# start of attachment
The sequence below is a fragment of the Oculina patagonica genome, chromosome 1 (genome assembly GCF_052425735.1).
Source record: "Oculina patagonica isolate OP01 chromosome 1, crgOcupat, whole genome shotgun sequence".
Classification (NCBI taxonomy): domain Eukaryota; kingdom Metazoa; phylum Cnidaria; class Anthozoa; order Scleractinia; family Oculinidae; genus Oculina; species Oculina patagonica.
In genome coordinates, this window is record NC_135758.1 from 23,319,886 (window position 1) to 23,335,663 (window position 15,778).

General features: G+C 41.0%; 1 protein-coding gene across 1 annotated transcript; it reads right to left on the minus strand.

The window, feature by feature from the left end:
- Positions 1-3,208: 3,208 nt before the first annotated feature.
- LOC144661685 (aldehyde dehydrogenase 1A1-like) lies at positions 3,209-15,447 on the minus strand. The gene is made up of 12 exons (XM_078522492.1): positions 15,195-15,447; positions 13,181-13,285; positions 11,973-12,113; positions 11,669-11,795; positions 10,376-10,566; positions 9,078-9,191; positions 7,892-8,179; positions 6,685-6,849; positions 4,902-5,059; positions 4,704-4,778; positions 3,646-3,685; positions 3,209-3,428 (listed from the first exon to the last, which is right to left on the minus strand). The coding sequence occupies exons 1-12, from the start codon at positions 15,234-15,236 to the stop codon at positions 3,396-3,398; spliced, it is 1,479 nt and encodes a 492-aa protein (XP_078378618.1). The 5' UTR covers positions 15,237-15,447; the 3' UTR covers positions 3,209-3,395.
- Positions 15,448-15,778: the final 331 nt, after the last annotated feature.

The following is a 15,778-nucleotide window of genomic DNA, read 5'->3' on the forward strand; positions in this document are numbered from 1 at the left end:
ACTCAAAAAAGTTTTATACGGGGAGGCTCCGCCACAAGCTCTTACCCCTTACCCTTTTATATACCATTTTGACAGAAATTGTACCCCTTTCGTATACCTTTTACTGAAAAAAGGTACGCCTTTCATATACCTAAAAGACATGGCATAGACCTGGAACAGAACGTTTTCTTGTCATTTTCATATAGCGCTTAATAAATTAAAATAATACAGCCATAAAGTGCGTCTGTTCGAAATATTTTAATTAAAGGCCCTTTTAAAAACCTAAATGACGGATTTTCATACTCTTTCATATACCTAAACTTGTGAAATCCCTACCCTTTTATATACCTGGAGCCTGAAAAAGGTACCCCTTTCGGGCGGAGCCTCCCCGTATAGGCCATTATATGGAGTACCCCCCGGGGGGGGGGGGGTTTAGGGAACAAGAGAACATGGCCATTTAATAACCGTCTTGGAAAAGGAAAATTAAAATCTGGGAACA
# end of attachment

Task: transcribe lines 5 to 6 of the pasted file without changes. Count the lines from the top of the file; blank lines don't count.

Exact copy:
General features: G+C 41.0%; 1 protein-coding gene across 1 annotated transcript; it reads right to left on the minus strand.

The window, feature by feature from the left end: